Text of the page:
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11h
comment A question regarding Yoneda's lemma.
I'm curious about your example though, seems like you misunderstood some part from the exercise.
1d
comment Prove that the two polynomials intersect each other only at a single point
Ok, i see. I parsed that wrong.
1d
comment Prove that the two polynomials intersect each other only at a single point
"What remains to show is that $D^K_1(\theta)−D^K_2(\theta)$ is neither positive nor negative for all $0<\theta<1/2$ given a $K$" Wait, what? calling the difference $f(\theta)$, and $\theta_0$ the point of intersection, then according to your graphs, $f(\theta)>0$ for $0<\theta<\theta_0$, and $f(\theta)<0$ for $1/2>\theta>\theta_0$
Sep
18
comment 2-category in HoTT: chapter 9 from the HoTT book
Questions should be self-contained, so it'd be nice if you'd actually post the exercise you're refering to.
Sep
10
awarded  Curious
Sep
4
comment Proving a group, $G$, is a group action onto some set, $X$
composition has to hold for arbtrary elements $g_1$, $g_2\in A$. You have only checked the case $g_1 = g_2$ ($=g$, in your proof)
Sep
3
comment Right-adjoint to the inverse image functor
@Patrick Way better than leaving the question unanswered. If you know the answer, you should consider writing one yourself
Sep
2
suggested suggested edit on Let $\displaystyle D= \{z: |x|<1\}$ which of the following is correct
Aug
27
comment Definition of quotient category
There is however a method for computing arbitrary quotients in cat, see e.g. generalized congruences - Epimorphisms in $\mathcal{Cat}$ by Marek A. Bednarczyk et al
Jul
28
comment How do we get a simplicial homology functor?
Beside Zhen Lins embedding into $\mathbf{sSet}$, you could also take the barycentric subdivision of your simplicial complex, which is weakly homotopy equivalent to the original abstract simplicial complex, and has a canonical orientation.
Jul
28
comment are there examples of “category-like” structures where distinct pairs of objects have hom-sets that aren't disjoint?
@bachmanimoff Note, that it's not an unusual POV that the notion of intersections/disjointness only makes sense between subsets. So even though some authors don't mention the disjointness axiom, it doesn't necessarily mean they don't require it. They may just "omit" it because they defined $\operatorname{Hom}(a,b)$ and $\operatorname{Hom}(c,d)$ as different (and hence of course disjoint) sets in the first place.
Jul
24
awarded  Yearling
Jul
16
comment What is the line going through points $(5, 5, 5), (2, 2, 2) \in \mathbb{R^3}$ when mapped it is mapped to a point in the real projective plane?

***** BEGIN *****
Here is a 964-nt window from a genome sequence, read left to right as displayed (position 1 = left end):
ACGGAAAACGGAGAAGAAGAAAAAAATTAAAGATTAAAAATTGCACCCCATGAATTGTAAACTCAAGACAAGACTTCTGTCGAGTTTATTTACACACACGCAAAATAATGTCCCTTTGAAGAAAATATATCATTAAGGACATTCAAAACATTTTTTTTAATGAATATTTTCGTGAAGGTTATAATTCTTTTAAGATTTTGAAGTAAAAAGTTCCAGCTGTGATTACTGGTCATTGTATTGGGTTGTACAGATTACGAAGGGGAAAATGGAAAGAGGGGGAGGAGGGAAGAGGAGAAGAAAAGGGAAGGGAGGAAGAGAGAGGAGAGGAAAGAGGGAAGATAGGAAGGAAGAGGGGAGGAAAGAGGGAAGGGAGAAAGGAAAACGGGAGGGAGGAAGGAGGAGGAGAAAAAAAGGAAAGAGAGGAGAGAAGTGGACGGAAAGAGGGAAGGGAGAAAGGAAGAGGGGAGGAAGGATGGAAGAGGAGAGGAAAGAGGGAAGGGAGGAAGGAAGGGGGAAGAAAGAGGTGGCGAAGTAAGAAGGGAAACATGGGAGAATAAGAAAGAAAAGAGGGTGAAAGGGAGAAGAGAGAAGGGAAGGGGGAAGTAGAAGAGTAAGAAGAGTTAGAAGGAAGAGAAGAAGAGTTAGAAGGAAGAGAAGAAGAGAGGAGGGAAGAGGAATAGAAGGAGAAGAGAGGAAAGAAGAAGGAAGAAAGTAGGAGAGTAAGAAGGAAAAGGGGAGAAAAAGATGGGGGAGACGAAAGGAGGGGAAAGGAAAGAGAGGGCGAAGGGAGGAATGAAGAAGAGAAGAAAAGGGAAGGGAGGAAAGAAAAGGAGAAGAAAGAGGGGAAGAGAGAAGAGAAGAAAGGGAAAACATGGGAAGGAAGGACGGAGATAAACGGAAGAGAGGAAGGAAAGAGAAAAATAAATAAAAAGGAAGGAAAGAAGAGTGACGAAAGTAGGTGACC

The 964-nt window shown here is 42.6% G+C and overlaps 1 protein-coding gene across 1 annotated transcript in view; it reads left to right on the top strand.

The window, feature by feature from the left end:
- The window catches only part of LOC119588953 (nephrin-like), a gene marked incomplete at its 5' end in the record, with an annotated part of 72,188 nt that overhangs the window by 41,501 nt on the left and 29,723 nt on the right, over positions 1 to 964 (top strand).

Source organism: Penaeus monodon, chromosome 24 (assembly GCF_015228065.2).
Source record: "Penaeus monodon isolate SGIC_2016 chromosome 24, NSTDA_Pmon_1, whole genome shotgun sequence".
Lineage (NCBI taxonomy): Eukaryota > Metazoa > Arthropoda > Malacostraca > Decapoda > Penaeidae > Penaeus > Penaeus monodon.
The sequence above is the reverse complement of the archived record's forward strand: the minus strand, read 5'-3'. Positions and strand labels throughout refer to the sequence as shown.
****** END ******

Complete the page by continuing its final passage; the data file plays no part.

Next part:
en.wikipedia.org/wiki/…
May
8
comment Union of sets of sets
the latter one.
Apr
24
comment Given an arrow from a category to a product of categories, can we evaluate it on an object using its unique decomposition?
Ah, ok. I've been a little bit to quick with my response. So the small letters are all right. There's still an error, though. The capital $C$ in the given diagram should be small.
Apr
23
comment Given an arrow from a category to a product of categories, can we evaluate it on an object using its unique decomposition?
Yes, seems like all the $C$ should be capital, as well as all the Deltas (i.e. $\delta_c$ should be $\Delta_C$)
Apr
17
revised Understanding a complex set description
deleted 7 characters in body
Apr
17
answered Understanding a complex set description
Apr
17
comment equivalence in category
Well, even though you're particular example was wrong, given $f\colon A\times B\to C$, you can still define maps $i_0\colon C\to C\times C, c\mapsto (c,0)$ and $\Delta\colon C\to C, c\mapsto (c,c)$. Then there are morphisms $a,b\colon C\times C\to C\times C$, which induce maps $a \colon i_0\circ f\to \Delta\circ f$ and $b\colon \Delta\circ f\to i_0\circ f$ and are isomorphisms on the images of $i\circ f$ and $\Delta\circ f$, but aren't group isomorphism. So to prove that $M(A,B)$ is indeed a category, you'd have to show that $a\circ b\ne \operatorname{id}_{\Delta\circ f}$
Apr
16
comment equivalence in category
Man, this is bothering me... your claim as presented is definitely wrong, simply because the identity in a category is unique. Thus if $\operatorname{id}\colon C\to C$ is an identity for $f\colon A\times B\to C$, a morphism $g\colon C\to C$, which acts as identity on the image of $f$ can't be an identity of $f$ as well, provided $M(A,B)$ as defined is indeed a category. I have a hard time finding a couterexample, though.